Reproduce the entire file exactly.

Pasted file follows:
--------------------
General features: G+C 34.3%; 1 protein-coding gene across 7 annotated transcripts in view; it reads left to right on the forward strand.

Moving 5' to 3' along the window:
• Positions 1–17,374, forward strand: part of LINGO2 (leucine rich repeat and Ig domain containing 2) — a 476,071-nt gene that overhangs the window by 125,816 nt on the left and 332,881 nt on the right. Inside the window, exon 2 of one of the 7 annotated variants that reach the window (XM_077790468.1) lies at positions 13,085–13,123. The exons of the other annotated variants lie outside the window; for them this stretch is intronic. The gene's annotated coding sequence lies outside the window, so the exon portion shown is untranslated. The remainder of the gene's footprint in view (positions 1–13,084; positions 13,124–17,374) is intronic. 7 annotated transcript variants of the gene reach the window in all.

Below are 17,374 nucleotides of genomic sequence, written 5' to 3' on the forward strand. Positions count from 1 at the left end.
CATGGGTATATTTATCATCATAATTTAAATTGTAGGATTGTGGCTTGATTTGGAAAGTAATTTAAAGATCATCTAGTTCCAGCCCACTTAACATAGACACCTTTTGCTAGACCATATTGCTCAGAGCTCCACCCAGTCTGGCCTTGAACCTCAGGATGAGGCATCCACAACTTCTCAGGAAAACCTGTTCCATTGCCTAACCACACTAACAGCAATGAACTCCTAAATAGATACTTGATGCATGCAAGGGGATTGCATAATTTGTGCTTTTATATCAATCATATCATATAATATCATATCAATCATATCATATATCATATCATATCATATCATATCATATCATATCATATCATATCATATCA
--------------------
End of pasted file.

General features: G+C 34.3%; 1 protein-coding gene across 7 annotated transcripts in view; it reads left to right on the forward strand.

Moving 5' to 3' along the window:
• Positions 1–17,374, forward strand: part of LINGO2 (leucine rich repeat and Ig domain containing 2) — a 476,071-nt gene that overhangs the window by 125,816 nt on the left and 332,881 nt on the right. Inside the window, exon 2 of one of the 7 annotated variants that reach the window (XM_077790468.1) lies at positions 13,085–13,123. The exons of the other annotated variants lie outside the window; for them this stretch is intronic. The gene's annotated coding sequence lies outside the window, so the exon portion shown is untranslated. The remainder of the gene's footprint in view (positions 1–13,084; positions 13,124–17,374) is intronic. 7 annotated transcript variants of the gene reach the window in all.

Below are 17,374 nucleotides of genomic sequence, written 5' to 3' on the forward strand. Positions count from 1 at the left end.
CATGGGTATATTTATCATCATAATTTAAATTGTAGGATTGTGGCTTGATTTGGAAAGTAATTTAAAGATCATCTAGTTCCAGCCCACTTAACATAGACACCTTTTGCTAGACCATATTGCTCAGAGCTCCACCCAGTCTGGCCTTGAACCTCAGGATGAGGCATCCACAACTTCTCAGGAAAACCTGTTCCATTGCCTAACCACACTAACAGCAATGAACTCCTAAATAGATACTTGATGCATGCAAGGGGATTGCATAATTTGTGCTTTTATATCAATCATATCATATAATATCATATCAATCATATCATATATCATATCATATCATATCATATCATATCATATCATATCATATCATATCA